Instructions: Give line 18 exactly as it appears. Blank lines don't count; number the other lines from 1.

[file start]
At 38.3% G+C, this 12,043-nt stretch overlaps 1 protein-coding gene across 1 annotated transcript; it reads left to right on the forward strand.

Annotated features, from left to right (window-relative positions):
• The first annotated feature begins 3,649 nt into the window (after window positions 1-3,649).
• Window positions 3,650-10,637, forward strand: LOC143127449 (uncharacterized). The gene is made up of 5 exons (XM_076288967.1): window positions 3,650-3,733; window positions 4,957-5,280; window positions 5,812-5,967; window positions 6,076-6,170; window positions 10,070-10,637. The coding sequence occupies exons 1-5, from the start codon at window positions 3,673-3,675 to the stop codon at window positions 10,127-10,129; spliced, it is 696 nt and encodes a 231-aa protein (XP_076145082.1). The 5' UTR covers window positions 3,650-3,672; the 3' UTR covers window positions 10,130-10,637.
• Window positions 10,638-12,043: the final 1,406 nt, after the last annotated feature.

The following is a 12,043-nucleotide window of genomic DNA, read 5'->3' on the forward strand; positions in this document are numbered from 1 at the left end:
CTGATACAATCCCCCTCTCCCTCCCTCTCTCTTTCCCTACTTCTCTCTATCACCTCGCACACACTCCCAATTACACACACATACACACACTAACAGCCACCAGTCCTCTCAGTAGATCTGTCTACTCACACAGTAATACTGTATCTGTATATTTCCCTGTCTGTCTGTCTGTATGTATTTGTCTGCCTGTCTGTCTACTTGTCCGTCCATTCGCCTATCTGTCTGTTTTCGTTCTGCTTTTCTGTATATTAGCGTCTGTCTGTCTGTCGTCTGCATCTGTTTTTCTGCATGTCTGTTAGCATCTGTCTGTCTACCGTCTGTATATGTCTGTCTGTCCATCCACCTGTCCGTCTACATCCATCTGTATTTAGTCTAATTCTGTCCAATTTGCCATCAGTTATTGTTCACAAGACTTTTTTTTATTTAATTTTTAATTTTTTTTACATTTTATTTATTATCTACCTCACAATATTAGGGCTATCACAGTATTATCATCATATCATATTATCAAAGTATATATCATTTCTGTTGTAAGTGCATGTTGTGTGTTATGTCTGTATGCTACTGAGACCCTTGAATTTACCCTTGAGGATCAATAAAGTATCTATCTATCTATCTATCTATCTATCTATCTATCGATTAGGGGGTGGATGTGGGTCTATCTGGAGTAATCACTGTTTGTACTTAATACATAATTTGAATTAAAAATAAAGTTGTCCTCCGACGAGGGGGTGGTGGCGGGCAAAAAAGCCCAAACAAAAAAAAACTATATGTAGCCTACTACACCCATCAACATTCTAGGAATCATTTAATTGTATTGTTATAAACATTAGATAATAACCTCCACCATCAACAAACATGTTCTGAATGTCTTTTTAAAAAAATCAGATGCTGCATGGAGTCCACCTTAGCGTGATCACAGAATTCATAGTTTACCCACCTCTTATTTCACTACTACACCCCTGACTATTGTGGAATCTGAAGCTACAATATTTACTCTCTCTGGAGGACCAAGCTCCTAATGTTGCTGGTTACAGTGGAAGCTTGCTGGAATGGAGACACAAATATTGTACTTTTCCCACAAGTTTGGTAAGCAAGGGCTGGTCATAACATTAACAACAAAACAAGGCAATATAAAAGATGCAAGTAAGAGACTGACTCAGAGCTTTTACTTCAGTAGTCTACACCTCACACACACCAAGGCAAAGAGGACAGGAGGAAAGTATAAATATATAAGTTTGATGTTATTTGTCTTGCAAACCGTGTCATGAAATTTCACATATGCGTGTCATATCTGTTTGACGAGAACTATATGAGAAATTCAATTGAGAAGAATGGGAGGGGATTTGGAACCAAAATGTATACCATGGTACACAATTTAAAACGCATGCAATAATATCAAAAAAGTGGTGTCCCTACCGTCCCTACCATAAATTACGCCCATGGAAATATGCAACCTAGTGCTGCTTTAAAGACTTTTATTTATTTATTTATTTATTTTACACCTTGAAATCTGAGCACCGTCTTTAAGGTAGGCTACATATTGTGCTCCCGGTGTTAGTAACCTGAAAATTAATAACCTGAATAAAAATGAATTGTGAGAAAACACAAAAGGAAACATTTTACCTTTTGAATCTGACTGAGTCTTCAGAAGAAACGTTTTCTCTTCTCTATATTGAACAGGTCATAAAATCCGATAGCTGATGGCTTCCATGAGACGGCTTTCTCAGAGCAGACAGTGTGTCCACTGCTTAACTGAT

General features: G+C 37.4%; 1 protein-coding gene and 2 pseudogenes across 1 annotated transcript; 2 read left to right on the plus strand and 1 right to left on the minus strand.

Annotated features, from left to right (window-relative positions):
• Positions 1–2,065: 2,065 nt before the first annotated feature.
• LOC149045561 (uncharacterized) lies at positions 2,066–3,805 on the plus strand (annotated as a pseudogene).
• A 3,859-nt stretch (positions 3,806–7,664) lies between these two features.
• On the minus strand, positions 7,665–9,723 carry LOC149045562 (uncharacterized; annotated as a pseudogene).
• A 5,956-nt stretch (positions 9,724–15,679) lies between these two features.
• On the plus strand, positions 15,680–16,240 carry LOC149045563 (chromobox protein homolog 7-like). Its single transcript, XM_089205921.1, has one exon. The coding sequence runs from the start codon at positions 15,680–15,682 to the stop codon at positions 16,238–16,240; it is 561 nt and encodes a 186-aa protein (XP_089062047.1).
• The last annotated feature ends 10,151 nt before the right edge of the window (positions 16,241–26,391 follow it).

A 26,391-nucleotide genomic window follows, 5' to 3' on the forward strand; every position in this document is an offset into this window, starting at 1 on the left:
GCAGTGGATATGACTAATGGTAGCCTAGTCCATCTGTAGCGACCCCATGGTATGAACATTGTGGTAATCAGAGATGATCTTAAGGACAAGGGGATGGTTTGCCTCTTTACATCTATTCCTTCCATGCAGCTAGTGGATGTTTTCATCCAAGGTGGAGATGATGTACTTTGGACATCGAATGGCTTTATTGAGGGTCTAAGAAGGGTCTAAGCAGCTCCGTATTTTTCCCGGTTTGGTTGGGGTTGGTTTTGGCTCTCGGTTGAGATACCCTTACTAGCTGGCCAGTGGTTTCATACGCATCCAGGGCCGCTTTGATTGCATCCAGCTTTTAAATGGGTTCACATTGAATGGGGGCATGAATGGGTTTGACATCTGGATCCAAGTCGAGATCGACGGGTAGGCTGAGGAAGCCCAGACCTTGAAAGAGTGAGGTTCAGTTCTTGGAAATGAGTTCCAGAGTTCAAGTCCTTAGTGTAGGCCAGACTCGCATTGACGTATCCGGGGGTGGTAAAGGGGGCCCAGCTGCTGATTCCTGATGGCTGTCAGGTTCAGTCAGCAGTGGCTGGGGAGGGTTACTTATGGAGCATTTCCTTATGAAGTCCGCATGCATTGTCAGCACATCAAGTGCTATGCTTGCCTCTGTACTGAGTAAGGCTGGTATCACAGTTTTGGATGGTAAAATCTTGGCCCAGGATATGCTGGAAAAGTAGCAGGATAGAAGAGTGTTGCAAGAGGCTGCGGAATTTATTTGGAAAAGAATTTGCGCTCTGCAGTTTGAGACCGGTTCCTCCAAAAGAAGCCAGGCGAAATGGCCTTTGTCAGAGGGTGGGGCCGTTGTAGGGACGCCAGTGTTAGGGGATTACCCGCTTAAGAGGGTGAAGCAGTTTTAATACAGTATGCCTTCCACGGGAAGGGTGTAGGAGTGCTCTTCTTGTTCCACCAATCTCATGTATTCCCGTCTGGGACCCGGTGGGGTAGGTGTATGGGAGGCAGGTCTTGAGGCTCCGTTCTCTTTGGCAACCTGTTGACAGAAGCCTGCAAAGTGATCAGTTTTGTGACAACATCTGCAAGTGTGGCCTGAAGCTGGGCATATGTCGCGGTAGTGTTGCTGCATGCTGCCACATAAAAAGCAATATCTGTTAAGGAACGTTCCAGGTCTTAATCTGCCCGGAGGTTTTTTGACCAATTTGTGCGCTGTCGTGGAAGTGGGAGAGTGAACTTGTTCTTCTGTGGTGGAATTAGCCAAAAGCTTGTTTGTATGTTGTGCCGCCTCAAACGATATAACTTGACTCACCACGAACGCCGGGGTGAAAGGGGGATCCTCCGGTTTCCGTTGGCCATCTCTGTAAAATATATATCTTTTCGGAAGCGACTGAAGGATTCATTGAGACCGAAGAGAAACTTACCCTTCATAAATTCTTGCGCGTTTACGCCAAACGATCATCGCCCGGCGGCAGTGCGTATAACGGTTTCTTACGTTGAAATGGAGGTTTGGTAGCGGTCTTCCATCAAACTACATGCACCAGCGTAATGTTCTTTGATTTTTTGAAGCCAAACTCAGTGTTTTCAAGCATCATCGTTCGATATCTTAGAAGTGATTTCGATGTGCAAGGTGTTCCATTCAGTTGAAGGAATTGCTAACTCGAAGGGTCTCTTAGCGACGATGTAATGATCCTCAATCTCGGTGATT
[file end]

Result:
GCAGTGGATATGACTAATGGTAGCCTAGTCCATCTGTAGCGACCCCATGGTATGAACATTGTGGTAATCAGAGATGATCTTAAGGACAAGGGGATGGTTTGCCTCTTTACATCTATTCCTTCCATGCAGCTAGTGGATGTTTTCATCCAAGGTGGAGATGATGTACTTTGGACATCGAATGGCTTTATTGAGGGTCTAAGAAGGGTCTAAGCAGCTCCGTATTTTTCCCGGTTTGGTTGGGGTTGGTTTTGGCTCTCGGTTGAGATACCCTTACTAGCTGGCCAGTGGTTTCATACGCATCCAGGGCCGCTTTGATTGCATCCAGCTTTTAAATGGGTTCACATTGAATGGGGGCATGAATGGGTTTGACATCTGGATCCAAGTCGAGATCGACGGGTAGGCTGAGGAAGCCCAGACCTTGAAAGAGTGAGGTTCAGTTCTTGGAAATGAGTTCCAGAGTTCAAGTCCTTAGTGTAGGCCAGACTCGCATTGACGTATCCGGGGGTGGTAAAGGGGGCCCAGCTGCTGATTCCTGATGGCTGTCAGGTTCAGTCAGCAGTGGCTGGGGAGGGTTACTTATGGAGCATTTCCTTATGAAGTCCGCATGCATTGTCAGCACATCAAGTGCTATGCTTGCCTCTGTACTGAGTAAGGCTGGTATCACAGTTTTGGATGGTAAAATCTTGGCCCAGGATATGCTGGAAAAGTAGCAGGATAGAAGAGTGTTGCAAGAGGCTGCGGAATTTATTTGGAAAAGAATTTGCGCTCTGCAGTTTGAGACCGGTTCCTCCAAAAGAAGCCAGGCGAAATGGCCTTTGTCAGAGGGTGGGGCCGTTGTAGGGACGCCAGTGTTAGGGGATTACCCGCTTAAGAGGGTGAAGCAGTTTTAATACAGTATGCCTTCCACGGGAAGGGTGTAGGAGTGCTCTTCTTGTTCCACCAATCTCATGTATTCCCGTCTGGGACCCGGTGGGGTAGGTGTATGGGAGGCAGGTCTTGAGGCTCCGTTCTCTTTGGCAACCTGTTGACAGAAGCCTGCAAAGTGATCAGTTTTGTGACAACATCTGCAAGTGTGGCCTGAAGCTGGGCATATGTCGCGGTAGTGTTGCTGCATGCTGCCACATAAAAAGCAATATCTGTTAAGGAACGTTCCAGGTCTTAATCTGCCCGGAGGTTTTTTGACCAATTTGTGCGCTGTCGTGGAAGTGGGAGAGTGAACTTGTTCTTCTGTGGTGGAATTAGCCAAAAGCTTGTTTGTATGTTGTGCCGCCTCAAACGATATAACTTGACTCACCACGAACGCCGGGGTGAAAGGGGGATCCTCCGGTTTCCGTTGGCCATCTCTGTAAAATATATATCTTTTCGGAAGCGACTGAAGGATTCATTGAGACCGAAGAGAAACTTACCCTTCATAAATTCTTGCGCGTTTACGCCAAACGATCATCGCCCGGCGGCAGTGCGTATAACGGTTTCTTACGTTGAAATGGAGGTTTGGTAGCGGTCTTCCATCAAACTACATGCACCAGCGTAATGTTCTTTGATTTTTTGAAGCCAAACTCAGTGTTTTCAAGCATCATCGTTCGATATCTTAGAAGTGATTTCGATGTGCAAGGTGTTCCATTCAGTTGAAGGAATTGCTAACTCGAAGGGTCTCTTAGCGACGATGTAATGATCCTCAATCTCGGTGATT